The National Cancer Institute says that in 2016, 15.5 million adult Americans were alive after a diagnosis of cancer. That number will hit 20.3 million by 2026.
And a report from the Institutes of Medicine, “From Cancer Patient to Cancer Survivor: Lost in Transition,” found that while 62 percent of cancer survivors had their cancer diagnosed within the previous 10 years, 19 percent of female cancer survivors were diagnosed 20 or more years ago. Eight percent of male cancer survivors were diagnosed that long ago.
Clearly, there are a lot of folks dealing with the physical and emotional repercussions of cancer diagnosis, treatment and survivorship. If that’s you or a loved one, it’s vital that the emotional toll it can take is addressed and managed, just like you manage ongoing medical care by getting regular exams/screenings to check for recurrence or another health issue.
Unfortunately, you don’t all attend to the ongoing medical supervision that’s so essential to head off any developing problems or recurrence. Researchers at the Mayo Clinic Cancer Center found that one year after surgery for breast cancer, 13 percent of the women had not had a follow-up mammogram. After five years, only 50 percent of the women had had at least one mammogram each year.
What everyone needs to understand is that challenges to your emotional well-being also challenge your physical health. Stress fuels inflammation, immune system problems and heart disease, and may make you reluctant to get those follow-ups.
It’s estimated that up to 58 percent of cancer survivors deal with depression and up to 23 percent experience bouts of anxiety. According to a 2014 study by researchers from Wake Forest School of Medicine, “Cancer diagnosis and treatment may be accompanied by profound physical, emotional, social, occupational and financial stressors, as well as associated increases in anxiety and depressive symptoms.”
Many folks also contend with what the Harvard Mental Health Letter calls the “Damocles syndrome”: Like a sword hanging over your head, you may worry about recurrence.
That makes every checkup scary, and every insignificant skin bump or gurgle in your gut seem like a bad sign of something.
That’s why it’s important to embrace the following three ways to help you make surviving a time for thriving:
1. Upgrade your lifestyle habits. The Centers for Disease Control and Prevention recommends you stay away from tobacco (including second- and third-hand smoke); limit alcohol intake, eat lots of fruits and vegetables; maintain a healthy weight; and be physically active.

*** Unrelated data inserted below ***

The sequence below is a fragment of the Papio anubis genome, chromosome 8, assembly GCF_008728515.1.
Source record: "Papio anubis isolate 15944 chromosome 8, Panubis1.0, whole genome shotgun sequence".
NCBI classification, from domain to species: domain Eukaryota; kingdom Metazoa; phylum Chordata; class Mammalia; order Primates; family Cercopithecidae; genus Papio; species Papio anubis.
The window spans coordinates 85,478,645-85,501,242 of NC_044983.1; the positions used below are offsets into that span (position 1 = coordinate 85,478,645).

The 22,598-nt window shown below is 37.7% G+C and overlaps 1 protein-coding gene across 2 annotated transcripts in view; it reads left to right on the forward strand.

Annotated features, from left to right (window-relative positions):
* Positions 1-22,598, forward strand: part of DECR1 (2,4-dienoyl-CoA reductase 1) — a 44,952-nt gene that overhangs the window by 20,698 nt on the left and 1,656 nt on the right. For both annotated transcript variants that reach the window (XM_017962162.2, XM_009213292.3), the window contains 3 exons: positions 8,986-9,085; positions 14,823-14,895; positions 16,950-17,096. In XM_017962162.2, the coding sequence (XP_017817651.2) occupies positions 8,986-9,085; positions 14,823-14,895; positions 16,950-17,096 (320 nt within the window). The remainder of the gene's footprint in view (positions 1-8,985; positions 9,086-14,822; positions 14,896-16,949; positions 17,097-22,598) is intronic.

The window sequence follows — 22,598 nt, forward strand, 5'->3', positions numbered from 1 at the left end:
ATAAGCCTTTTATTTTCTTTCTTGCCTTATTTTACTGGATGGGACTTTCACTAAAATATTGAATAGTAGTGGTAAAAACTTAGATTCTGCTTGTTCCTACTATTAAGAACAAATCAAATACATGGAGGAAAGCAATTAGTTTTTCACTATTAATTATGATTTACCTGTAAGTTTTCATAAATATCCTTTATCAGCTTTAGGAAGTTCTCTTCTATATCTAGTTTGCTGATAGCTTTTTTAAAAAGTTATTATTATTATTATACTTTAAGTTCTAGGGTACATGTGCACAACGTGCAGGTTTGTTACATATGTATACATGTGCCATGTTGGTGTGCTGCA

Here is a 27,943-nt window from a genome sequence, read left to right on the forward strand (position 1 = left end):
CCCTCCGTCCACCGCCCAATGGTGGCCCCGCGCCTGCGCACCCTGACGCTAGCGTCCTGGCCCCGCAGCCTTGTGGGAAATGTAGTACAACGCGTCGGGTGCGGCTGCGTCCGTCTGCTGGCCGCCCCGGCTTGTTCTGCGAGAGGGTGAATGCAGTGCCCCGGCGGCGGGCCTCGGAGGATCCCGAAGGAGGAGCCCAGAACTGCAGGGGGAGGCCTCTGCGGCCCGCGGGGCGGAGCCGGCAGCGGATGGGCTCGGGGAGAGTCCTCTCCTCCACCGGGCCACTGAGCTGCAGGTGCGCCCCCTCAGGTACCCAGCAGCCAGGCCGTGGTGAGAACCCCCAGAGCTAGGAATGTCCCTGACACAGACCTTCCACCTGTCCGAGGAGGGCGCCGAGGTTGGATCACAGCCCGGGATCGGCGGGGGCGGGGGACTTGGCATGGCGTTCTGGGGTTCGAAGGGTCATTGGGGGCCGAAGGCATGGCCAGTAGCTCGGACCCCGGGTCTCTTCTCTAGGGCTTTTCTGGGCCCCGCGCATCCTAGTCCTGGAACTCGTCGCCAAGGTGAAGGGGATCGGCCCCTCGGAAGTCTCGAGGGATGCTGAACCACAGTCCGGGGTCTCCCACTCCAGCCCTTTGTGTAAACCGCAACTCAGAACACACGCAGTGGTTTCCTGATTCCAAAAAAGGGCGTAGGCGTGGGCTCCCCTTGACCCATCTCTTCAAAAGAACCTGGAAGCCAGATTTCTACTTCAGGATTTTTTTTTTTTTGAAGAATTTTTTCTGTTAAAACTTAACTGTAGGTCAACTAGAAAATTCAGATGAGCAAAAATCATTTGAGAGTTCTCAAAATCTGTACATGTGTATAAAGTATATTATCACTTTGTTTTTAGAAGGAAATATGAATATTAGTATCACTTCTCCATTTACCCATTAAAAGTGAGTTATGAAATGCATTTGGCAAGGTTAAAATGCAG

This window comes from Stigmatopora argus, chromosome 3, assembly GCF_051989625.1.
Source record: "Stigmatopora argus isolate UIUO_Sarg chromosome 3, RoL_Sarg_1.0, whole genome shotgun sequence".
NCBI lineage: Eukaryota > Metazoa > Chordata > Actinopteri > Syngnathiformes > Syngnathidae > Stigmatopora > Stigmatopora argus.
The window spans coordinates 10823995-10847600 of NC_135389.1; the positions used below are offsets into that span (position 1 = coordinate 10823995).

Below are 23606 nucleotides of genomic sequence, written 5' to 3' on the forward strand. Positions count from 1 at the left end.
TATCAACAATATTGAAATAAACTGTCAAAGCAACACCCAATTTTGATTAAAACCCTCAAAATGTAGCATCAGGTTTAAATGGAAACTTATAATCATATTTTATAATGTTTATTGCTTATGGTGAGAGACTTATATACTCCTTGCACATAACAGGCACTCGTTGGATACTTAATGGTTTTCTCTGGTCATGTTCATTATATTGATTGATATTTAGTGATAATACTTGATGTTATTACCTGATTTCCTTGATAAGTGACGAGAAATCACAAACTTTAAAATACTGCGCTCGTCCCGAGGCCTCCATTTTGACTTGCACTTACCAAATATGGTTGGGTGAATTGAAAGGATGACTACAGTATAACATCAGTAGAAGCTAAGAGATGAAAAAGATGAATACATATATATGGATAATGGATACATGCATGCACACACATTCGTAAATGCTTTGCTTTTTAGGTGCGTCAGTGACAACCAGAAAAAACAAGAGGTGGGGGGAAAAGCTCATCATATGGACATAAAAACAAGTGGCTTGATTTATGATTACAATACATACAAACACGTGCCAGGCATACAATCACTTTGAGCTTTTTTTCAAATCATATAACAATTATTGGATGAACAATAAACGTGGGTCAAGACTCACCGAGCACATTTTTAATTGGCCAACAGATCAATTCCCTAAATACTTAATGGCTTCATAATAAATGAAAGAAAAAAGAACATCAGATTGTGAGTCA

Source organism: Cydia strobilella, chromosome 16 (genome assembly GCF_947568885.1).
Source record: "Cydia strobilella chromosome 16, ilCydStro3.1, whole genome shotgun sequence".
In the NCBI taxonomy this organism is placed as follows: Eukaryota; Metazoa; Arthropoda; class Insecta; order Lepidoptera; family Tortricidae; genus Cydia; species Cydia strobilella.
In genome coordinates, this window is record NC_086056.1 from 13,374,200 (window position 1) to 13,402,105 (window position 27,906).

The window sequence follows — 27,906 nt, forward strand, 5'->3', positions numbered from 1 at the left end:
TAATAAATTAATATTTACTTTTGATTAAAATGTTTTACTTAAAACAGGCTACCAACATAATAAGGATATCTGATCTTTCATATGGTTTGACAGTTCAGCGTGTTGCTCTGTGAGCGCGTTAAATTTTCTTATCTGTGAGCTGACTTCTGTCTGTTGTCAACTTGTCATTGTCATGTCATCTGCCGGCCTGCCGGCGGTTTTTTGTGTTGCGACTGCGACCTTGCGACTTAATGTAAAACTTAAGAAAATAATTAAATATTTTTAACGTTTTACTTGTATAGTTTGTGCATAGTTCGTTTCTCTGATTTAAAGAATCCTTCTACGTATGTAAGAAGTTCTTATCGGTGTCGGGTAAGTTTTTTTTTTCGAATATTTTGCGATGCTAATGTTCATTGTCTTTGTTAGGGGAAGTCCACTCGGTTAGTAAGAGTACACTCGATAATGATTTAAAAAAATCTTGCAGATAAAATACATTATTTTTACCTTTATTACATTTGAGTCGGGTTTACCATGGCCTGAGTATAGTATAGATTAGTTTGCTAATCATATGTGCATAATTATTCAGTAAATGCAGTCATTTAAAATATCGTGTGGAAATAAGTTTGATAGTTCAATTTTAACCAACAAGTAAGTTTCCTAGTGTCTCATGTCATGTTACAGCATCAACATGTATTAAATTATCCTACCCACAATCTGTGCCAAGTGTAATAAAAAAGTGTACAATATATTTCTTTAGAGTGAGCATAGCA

2. Stay in touch with your docs and get all recommended follow-up and screening tests.
3. Practice stress-management techniques like meditation, guided imagery or deep breathing, etc., at least once a day. Consider group or individual talk therapy.
There are patient- and counselor-led groups at medical centers. Online, CancerCare.org offers support groups lead by oncological social workers. Some institutions, such as the Penn State Cancer Center, also recommend creative writing or art classes to help you express your feelings.
There also are adjunct activities that help ease emotional distress, like a reflection program (many cancer centers have setups) where you can experience reiki, reflexology, oncology massage, plus facials and makeup lessons to help deal with appearance-related side effects of treatments. In addition, some hospitals offer shared medical appointments for patients after breast, prostate and other cancers (these are covered by almost all insurance programs). In six or seven sessions, you’ll learn survivorship behaviors.
Programs like this exist all throughout the U.S. and Canada, but you have to ask about them.
Take advantage, survivors!
Mehmet Oz, M.D., is host of “The Dr. Oz Show,” and Mike Roizen, M.D., is Chief Wellness Officer and Chair of Wellness Institute at Cleveland Clinic. Email questions to firstname.lastname@example.org.